Mumps is making a major comeback in England, with some of the highest numbers of cases in a decade. While the reasons behind the increase are complex, experts are saying the resurgence has a clear link with misinformation about vaccinations and the bitter legacy of disgraced doctor Andrew Wakefield.
Preliminary data from Public Health England (PHE) shows there were 5,042 confirmed cases of mumps in England in 2019, compared to just 1,066 cases in 2018. It’s a trend that’s set to continue too, with 546 confirmed cases in January 2020 compared to 191 in January 2019.
Mumps is a viral infection that causes symptoms such as fever, muscle pain, and a headache. This is usually followed by painful swelling of the salivary glands, causing the face to balloon up. It can also cause serious complications, such as male infertility, meningitis, and deafness. The infection can be prevented through two doses of the measles, mumps, and rubella (MMR) vaccine. While the mumps component of the shot is less effective than the others and protection is known to wear off, the illness is usually much less severe in vaccinated people.
PHE says most of the recent cases have emerged from outbreaks in universities and colleges among young adults who missed out on the MMR jab in the late 1990s and early 2000s. Likely by no coincidence, Andrew Wakefield released his "fraudulent" study that falsely linked the MMR vaccine to the onset of autism in 1998. The paper has since been dubbed "the most damaging medical hoax of the last 100 years" and has been retracted from the journal it was originally published in.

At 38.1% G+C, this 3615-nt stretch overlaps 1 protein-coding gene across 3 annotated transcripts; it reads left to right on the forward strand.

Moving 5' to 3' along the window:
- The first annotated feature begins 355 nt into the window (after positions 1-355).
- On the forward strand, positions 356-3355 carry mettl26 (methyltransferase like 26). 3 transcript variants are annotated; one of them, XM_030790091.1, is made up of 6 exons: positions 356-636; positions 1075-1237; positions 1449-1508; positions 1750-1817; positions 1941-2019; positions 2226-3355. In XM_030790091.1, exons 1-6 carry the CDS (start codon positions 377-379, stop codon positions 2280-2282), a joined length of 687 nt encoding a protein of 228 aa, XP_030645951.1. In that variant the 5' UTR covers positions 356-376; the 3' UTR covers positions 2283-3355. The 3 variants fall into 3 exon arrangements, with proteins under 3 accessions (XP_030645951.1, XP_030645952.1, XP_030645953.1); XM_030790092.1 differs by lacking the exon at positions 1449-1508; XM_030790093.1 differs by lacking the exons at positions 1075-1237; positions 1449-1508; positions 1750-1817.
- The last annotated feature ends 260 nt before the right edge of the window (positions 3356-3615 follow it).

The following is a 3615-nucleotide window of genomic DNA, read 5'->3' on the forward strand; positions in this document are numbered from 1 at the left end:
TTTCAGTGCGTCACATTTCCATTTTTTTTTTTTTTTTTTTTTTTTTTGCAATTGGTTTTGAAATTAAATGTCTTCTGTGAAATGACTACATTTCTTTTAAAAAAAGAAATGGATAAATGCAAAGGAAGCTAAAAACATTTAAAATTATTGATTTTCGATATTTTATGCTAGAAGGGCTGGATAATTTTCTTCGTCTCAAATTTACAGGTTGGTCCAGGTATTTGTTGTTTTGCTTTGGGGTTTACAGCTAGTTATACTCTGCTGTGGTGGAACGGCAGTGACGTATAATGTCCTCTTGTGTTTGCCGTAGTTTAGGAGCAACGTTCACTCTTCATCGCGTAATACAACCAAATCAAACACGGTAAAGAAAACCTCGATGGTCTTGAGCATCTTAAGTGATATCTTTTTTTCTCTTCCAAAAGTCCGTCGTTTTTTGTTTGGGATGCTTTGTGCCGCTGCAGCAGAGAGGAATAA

While the findings of this paper have been wholly debunked, the study resulted in a slump in vaccination rates in many countries and helped spawn the “anti-vax” movement. As this resurgence shows, we are still feeling the fallout of the “Wakefield effect”.
“Many of the people who are developing mumps now were due to have the vaccine when the scare about MMR was at its height," commented Dr David Elliman, Consultant in Community Child Health.
Mumps is not the only preventable disease on the increase again. Scarlet fever, whooping cough, and gout might sound like archaic diseases from Victorian London, but they are also experiencing a notable resurgence in the UK. Many parts of the world are also undergoing a meteoric rise of measles cases too. Once again, the causes of this are multi-faceted and complicated, but measles epidemics in western countries are often closely associated with anti-vaccination misinformation.
“The rise in mumps cases is alarming and yet another example of the long-term damage caused by anti-vax information,” Matt Hancock, the UK Secretary of State for Health and Social Care, said in a statement.
“Science proves that vaccines are the best form of defence against a host of potentially deadly diseases and are safer and more effective than ever before," Hancock added. "Those who claim otherwise are risking people’s lives.”